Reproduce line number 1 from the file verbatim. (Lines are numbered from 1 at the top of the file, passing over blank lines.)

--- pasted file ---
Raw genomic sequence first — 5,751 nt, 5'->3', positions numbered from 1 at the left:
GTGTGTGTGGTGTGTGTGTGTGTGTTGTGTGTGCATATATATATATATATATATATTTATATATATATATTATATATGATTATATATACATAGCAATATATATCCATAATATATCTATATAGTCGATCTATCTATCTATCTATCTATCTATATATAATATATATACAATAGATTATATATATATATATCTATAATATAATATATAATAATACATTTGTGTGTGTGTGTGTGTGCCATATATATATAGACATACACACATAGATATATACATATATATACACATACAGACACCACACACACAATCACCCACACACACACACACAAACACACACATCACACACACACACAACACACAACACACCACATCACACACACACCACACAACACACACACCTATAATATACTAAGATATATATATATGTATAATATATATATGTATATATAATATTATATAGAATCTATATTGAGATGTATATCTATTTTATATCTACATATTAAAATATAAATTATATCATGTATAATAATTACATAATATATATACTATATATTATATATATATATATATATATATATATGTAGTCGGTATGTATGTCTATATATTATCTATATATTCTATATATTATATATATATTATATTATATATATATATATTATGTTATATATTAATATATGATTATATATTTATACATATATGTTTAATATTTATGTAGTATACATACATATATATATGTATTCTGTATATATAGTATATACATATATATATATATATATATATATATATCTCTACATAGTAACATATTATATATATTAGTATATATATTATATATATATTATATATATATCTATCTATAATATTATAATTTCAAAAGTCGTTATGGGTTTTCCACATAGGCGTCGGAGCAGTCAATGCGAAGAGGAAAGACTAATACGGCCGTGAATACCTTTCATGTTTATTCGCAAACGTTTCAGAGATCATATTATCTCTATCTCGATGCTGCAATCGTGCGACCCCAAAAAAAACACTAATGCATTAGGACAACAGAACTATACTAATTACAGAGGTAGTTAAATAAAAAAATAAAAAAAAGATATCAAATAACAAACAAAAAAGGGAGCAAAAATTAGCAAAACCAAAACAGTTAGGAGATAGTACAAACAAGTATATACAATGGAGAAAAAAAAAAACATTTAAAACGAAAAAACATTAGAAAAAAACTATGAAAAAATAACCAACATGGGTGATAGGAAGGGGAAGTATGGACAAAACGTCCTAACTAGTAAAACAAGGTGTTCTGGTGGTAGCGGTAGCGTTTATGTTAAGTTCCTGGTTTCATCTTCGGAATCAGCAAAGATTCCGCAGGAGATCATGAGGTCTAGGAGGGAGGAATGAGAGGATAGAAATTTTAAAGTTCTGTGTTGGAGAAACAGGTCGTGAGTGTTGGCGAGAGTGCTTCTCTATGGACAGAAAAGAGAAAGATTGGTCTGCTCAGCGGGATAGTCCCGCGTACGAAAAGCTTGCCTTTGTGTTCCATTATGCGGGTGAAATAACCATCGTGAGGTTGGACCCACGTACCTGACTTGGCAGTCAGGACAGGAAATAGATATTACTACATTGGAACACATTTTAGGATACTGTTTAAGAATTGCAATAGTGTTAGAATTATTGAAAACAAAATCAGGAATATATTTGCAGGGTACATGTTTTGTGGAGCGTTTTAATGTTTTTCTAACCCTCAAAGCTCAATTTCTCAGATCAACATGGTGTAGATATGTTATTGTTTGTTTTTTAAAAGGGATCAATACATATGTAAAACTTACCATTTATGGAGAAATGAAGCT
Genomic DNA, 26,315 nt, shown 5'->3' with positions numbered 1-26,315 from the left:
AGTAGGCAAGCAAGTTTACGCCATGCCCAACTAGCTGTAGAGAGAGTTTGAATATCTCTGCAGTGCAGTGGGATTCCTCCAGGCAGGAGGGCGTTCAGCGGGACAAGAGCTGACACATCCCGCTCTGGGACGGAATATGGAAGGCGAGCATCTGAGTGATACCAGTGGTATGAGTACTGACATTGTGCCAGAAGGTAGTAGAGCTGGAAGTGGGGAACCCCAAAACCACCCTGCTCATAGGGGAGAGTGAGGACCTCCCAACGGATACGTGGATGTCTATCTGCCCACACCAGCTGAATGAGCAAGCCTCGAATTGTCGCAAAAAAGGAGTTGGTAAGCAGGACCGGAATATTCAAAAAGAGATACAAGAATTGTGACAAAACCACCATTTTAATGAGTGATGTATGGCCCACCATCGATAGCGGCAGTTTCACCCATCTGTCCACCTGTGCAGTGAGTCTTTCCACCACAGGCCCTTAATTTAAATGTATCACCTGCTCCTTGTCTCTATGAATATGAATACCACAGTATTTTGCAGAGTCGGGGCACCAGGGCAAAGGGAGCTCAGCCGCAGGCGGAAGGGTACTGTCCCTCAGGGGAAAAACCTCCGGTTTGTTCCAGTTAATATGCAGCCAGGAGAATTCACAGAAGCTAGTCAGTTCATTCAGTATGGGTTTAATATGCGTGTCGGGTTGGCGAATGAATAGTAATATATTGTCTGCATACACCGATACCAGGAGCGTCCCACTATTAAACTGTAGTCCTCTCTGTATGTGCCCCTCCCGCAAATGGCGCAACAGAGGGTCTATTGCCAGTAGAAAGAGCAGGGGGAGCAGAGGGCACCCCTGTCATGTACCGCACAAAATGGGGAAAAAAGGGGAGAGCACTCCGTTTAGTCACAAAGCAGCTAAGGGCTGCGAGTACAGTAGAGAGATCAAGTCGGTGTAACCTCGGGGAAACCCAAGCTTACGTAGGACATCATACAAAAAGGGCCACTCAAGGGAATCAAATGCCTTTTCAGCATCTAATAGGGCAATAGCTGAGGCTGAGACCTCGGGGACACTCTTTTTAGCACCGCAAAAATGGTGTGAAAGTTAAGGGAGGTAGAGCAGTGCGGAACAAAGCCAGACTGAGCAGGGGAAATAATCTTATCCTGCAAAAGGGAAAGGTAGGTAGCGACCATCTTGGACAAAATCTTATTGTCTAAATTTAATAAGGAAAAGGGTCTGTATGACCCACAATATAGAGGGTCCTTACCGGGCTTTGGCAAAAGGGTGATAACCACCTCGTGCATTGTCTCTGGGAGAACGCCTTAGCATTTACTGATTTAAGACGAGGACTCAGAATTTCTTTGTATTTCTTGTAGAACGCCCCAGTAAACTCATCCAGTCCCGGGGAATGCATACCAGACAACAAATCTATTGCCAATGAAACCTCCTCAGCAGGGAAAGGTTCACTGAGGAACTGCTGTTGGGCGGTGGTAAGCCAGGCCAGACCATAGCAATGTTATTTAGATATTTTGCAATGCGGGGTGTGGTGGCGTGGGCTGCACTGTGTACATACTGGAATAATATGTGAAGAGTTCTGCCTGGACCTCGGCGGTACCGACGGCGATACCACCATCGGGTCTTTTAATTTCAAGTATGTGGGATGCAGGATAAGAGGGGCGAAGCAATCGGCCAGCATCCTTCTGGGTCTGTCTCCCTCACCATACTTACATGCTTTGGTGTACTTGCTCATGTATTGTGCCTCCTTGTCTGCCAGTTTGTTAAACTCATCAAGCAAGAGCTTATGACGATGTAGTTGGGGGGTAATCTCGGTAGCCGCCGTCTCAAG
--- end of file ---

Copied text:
Raw genomic sequence first — 5,751 nt, 5'->3', positions numbered from 1 at the left: